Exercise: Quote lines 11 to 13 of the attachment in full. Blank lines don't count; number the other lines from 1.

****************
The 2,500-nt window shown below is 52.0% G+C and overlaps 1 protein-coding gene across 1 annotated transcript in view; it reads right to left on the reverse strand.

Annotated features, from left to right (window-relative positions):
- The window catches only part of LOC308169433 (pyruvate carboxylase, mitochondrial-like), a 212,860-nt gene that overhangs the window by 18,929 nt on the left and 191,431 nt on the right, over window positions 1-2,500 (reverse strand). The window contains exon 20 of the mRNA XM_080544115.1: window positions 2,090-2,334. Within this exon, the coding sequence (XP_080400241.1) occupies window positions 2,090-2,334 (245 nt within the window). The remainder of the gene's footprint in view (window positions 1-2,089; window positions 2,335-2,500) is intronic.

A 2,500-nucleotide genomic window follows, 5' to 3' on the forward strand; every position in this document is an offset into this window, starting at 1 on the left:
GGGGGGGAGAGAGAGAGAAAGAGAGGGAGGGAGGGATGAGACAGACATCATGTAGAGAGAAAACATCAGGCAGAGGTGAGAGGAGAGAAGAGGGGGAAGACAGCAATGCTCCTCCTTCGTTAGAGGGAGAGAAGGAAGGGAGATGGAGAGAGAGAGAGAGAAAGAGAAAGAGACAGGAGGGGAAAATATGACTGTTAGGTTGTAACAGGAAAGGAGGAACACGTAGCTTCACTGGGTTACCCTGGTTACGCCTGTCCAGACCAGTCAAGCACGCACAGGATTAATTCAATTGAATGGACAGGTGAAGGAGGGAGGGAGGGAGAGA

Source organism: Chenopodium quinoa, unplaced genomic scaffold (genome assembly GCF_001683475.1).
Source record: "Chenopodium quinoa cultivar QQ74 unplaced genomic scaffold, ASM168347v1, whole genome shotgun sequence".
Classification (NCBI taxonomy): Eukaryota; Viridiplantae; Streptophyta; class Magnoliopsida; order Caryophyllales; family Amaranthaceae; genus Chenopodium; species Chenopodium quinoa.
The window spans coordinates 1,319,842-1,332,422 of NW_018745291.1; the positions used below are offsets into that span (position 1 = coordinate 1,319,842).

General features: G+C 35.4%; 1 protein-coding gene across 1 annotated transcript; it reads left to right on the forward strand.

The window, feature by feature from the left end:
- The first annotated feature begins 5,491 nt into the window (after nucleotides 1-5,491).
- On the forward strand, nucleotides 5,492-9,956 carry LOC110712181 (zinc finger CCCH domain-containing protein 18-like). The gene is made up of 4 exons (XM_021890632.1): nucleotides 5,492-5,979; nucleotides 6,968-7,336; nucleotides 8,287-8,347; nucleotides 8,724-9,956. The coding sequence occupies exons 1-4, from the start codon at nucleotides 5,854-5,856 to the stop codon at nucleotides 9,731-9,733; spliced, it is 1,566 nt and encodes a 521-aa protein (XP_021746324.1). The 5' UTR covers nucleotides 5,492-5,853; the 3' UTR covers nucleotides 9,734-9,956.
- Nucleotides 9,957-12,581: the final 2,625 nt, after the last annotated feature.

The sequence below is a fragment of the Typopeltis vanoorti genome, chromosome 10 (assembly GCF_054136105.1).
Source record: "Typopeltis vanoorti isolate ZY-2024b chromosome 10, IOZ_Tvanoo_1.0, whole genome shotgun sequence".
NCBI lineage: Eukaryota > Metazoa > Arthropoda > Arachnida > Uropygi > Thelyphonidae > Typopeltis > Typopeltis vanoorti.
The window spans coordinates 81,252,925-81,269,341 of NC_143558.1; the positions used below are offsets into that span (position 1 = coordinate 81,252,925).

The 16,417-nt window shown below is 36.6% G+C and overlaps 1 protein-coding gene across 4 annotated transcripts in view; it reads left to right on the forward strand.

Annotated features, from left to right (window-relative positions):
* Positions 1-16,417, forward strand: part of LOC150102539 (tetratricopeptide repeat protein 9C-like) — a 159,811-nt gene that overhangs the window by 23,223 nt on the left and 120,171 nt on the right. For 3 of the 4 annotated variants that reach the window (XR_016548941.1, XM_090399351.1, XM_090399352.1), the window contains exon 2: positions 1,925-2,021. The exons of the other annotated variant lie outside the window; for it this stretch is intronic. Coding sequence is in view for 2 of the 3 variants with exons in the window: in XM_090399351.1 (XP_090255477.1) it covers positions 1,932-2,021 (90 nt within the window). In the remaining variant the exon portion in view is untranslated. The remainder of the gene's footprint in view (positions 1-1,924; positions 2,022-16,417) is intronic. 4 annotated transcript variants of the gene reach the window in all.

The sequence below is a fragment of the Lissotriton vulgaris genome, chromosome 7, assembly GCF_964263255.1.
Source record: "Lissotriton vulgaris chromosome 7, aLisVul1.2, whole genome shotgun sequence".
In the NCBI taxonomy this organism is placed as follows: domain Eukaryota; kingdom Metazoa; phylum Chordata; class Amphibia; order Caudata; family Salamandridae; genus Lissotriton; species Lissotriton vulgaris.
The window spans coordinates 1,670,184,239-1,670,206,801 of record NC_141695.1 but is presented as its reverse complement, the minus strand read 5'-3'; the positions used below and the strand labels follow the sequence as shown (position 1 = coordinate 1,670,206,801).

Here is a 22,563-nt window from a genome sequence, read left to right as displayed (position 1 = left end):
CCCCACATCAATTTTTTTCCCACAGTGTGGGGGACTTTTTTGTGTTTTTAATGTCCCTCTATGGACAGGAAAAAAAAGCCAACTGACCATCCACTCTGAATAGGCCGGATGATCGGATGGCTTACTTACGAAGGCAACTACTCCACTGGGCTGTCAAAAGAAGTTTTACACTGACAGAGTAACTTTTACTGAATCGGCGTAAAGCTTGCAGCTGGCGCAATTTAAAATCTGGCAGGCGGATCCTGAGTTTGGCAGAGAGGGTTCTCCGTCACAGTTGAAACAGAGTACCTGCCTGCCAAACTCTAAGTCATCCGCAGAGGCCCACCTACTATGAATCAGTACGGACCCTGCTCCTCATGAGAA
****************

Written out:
The window, feature by feature from the left end:
- The first annotated feature begins 5,491 nt into the window (after nucleotides 1-5,491).
- On the forward strand, nucleotides 5,492-9,956 carry LOC110712181 (zinc finger CCCH domain-containing protein 18-like). The gene is made up of 4 exons (XM_021890632.1): nucleotides 5,492-5,979; nucleotides 6,968-7,336; nucleotides 8,287-8,347; nucleotides 8,724-9,956. The coding sequence occupies exons 1-4, from the start codon at nucleotides 5,854-5,856 to the stop codon at nucleotides 9,731-9,733; spliced, it is 1,566 nt and encodes a 521-aa protein (XP_021746324.1). The 5' UTR covers nucleotides 5,492-5,853; the 3' UTR covers nucleotides 9,734-9,956.